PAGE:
Dog-Friendly Beadnell and the Northumberland Coast
Willow here, and I’m positively bursting with excitement to tell all of you Phileas Dogg readers about my SUPER-DOGGY-DUPER holiday in Northumberland – my tail hasn’t stopped wagging since.
This was my first experience of Hannah and her mum’s annual girls-only holiday in a self-catering cottage for a week while the boys in the family take a whole load of school children camping in Europe. This year Hannah and her mum chose a holiday cottage in Beadnell, just south of the popular harbour town of Seahouses. They visited the area last year – sadly, for them, without a dog – and kept thinking how great it would be for visitors of the four-legged variety. And now they have a companion of the four-legged variety!
We spent the week in a bungalow called Gullsway on Harbour Road in Beadnell, which turned out to be the perfect cottage and the perfect location. Harbour Road runs round the edge of Beadnell, with houses along one side of the road and the sea on the other. So we only had to cross the road and we were on the beach. And we could see it from all the windows at the front of the house!
This gave Gullsway the Paw of Approval from me straight away, but it just kept getting better –the garden was fully enclosed, meaning freedom for me. There were lawns to the front and back of the cottage, as well as a patio table and chairs round the back, so it was an ideal garden for dogs. Hannah was also happy because it made it a lot easier for unloading the car as I didn’t have to be kept on the lead and could just wander around wherever I wanted safely.
Finally the inside of the cottage got Hannah very excited. It was beautifully furnished and very comfortable – she says she wishes our house looked like it. Gullsway has three bedrooms – two doubles and a bunk room – so there was more than enough space for us. Personally I’m happy to curl up on Hannah’s knee anywhere, but we dogs have to allow our humans their little indulgences, which is apparently what a telly in the kitchen and free WiFi equate to.
Anyway, on to the star attraction – THE BEACH!!! All we had to do was cross the road, follow a path through the dunes, and there it was! It stretched all the way up the coast to Seahouses and I could run and run – there’s nothing that beats the feeling of sand beneath your paws. I had so much fun chasing the little sand flies, and even sometimes the big birds that dared to land on MY beach. The best thing was that most of the time the beach was practically deserted, especially on our morning walks, so I hardly ever needed to be put on the lead. And this was during the summer holidays too.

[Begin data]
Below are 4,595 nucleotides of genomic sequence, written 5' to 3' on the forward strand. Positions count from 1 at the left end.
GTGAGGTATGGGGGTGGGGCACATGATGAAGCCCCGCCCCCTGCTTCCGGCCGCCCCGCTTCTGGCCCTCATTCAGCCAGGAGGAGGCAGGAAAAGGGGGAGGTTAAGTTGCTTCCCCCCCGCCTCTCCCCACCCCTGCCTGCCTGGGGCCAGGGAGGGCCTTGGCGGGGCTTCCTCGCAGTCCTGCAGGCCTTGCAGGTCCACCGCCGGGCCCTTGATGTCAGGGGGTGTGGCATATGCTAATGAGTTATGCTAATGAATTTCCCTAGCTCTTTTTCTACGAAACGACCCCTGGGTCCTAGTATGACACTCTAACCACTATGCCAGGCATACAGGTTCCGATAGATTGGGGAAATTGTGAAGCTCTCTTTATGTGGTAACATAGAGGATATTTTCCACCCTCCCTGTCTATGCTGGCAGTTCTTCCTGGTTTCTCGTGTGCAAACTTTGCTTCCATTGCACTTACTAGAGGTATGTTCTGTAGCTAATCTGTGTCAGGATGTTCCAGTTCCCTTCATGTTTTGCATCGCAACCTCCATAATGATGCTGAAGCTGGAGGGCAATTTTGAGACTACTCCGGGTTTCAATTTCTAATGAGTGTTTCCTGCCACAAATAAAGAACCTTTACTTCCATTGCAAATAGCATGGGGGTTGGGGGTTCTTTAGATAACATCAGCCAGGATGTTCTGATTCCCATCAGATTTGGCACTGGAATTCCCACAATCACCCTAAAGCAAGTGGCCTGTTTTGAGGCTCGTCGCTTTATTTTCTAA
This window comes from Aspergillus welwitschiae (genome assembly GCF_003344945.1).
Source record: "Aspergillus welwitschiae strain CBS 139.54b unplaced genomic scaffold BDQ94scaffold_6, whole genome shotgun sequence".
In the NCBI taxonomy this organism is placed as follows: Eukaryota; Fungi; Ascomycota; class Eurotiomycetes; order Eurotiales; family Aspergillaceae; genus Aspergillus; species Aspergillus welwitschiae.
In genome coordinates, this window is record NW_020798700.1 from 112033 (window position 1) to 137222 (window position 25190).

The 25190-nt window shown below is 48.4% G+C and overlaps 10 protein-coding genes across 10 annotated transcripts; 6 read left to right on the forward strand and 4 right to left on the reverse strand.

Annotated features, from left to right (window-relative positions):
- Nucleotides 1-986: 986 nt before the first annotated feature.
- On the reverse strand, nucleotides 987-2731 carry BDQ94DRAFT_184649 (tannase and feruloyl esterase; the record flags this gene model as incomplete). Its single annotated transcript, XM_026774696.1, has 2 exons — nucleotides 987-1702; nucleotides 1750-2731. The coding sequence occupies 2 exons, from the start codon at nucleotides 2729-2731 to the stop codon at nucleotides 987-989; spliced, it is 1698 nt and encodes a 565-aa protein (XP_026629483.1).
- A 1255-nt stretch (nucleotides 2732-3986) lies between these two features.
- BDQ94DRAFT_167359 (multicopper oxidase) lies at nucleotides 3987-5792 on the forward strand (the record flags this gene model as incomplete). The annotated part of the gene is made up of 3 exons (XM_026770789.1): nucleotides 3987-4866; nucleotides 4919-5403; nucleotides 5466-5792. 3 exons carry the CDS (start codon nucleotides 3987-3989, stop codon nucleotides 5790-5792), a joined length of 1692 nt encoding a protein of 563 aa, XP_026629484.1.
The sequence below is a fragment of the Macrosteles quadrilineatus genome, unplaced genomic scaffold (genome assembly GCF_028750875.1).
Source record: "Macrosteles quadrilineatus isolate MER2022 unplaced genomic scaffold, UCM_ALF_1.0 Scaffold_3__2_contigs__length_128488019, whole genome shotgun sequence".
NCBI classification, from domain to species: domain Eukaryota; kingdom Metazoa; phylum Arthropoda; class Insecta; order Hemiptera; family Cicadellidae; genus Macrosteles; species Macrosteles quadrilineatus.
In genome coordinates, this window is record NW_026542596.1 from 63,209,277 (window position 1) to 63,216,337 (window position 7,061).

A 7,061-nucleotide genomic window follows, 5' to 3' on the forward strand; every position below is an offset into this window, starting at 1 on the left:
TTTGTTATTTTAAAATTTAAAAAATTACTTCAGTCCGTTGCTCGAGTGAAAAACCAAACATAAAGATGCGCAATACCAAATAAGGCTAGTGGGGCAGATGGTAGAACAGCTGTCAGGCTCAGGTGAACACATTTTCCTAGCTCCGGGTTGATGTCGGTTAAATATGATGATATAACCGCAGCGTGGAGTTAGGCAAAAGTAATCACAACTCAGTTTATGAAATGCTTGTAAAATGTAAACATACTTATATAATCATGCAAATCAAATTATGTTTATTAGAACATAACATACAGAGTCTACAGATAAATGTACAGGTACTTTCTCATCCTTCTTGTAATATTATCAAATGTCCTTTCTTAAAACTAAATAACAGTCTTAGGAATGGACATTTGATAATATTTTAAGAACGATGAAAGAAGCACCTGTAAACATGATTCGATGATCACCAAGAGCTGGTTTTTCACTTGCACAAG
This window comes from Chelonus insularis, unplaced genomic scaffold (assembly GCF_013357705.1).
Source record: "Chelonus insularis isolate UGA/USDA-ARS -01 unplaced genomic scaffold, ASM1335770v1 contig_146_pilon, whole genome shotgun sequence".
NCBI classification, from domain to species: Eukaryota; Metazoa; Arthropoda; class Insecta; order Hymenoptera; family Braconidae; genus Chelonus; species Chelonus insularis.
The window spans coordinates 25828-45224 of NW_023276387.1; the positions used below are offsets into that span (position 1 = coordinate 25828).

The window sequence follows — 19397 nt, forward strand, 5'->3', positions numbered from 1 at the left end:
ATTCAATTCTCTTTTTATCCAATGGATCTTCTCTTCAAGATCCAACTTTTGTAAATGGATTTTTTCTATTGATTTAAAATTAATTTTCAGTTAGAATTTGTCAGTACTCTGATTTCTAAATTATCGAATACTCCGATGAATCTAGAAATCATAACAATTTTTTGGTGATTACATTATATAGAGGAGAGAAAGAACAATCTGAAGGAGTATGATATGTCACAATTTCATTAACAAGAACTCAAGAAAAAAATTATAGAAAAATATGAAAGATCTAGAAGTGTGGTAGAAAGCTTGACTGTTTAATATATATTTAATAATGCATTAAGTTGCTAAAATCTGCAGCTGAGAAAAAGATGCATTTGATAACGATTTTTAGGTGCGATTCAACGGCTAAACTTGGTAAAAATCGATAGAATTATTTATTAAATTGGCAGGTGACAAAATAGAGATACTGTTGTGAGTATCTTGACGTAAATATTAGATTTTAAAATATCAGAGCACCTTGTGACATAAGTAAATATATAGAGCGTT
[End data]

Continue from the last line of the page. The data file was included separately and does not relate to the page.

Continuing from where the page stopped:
Beadnell itself has even more to offer the traveling canine and their family than my personal beach however – if you walk to the end of Harbour Road, which only takes about 10 minutes, you reach Beadnell Harbour, with all its boats moored on the sand and the ancient lime kilns overlooking it.
This is on the opposite side of the headland to my beach, but at this side you will find one even larger stretch of sand – Beadnell Bay itself. This is a huge curving bay with a sandy beach that stretches as far as Newton Point further down the coast.
We spent one day walking all the way along the beach to a nature reserve at the other end – then rejoined the coastal path and walked back to Beadnell through the sand dunes. That was a super day where I got to run on an almost deserted beach all morning – then discovered the joy of digging in the sand dunes in the afternoon. We finished it all off with a well-earned refreshment outside the Beadnell Towers hotel. This doesn’t let dogs inside unfortunately, but there is a courtyard where we can sit outside, and they do nice coffees apparently. Just around the corner, however, there’s the Craster Arms, a pub and inn where dogs are welcome in the bar area – hurray! There’s also a really beer garden, which was always full of dogs and their owners enjoying the sunshine, and it has an extensive local menu.